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A brief encounter between: 'Portrait of Charles II' and 'Louis XV Rigaud'

Godfrey Kneller and Stephen Farthing

Regal man in chair

Godfrey Kneller 1646-1723, 'Portrait of Charles II'

Jumbled image of royal symbols and a man's figure

Stephen Farthing born 1950, 'Louis XV Rigaud' 1975

Both paintings are portraits of kings completed after their deaths. Although Kneller began his portrait 'from life', Charles II was dead by the time it was finished. The source for Farthing's image is a portrait painted in 1730 by Hyacinthe Rigaud of the French king Louis XV, but clearly Farthing has recreated it in a mixture of 20th century styles. In fact it is not so much a portrait as a symbolic representation, constructed from signs and symbol of the French monarchy, such as the fleur-de-lys.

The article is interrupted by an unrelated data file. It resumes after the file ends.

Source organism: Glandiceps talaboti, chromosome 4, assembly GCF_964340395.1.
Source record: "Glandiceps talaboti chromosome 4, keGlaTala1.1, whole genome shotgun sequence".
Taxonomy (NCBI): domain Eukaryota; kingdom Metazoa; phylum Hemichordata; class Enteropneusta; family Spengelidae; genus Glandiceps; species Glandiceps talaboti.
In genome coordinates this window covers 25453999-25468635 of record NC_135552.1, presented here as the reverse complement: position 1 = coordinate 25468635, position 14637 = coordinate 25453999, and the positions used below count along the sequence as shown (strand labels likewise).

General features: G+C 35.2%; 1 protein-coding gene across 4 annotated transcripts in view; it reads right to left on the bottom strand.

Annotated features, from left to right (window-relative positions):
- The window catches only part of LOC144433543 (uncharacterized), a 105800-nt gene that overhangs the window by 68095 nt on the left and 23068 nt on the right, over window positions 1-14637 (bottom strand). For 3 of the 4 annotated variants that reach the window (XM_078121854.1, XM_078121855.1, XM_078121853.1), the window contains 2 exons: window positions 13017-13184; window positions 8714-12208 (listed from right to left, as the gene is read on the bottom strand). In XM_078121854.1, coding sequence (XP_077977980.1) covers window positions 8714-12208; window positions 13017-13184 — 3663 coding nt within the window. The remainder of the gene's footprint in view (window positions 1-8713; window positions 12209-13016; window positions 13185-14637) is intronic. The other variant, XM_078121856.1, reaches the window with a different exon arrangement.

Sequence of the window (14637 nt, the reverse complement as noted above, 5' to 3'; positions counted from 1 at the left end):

Similarly, Kneller's portrait of Charles II is an accumulation of symbols - the crown on the shadowed table beside him; the St George's Cross of England and star of the Order of the Garter embroidered on the sleeve of his cloak; and the garter itself tied above the shapely calf of his leg that the King liked to show off to courtiers of both sexes.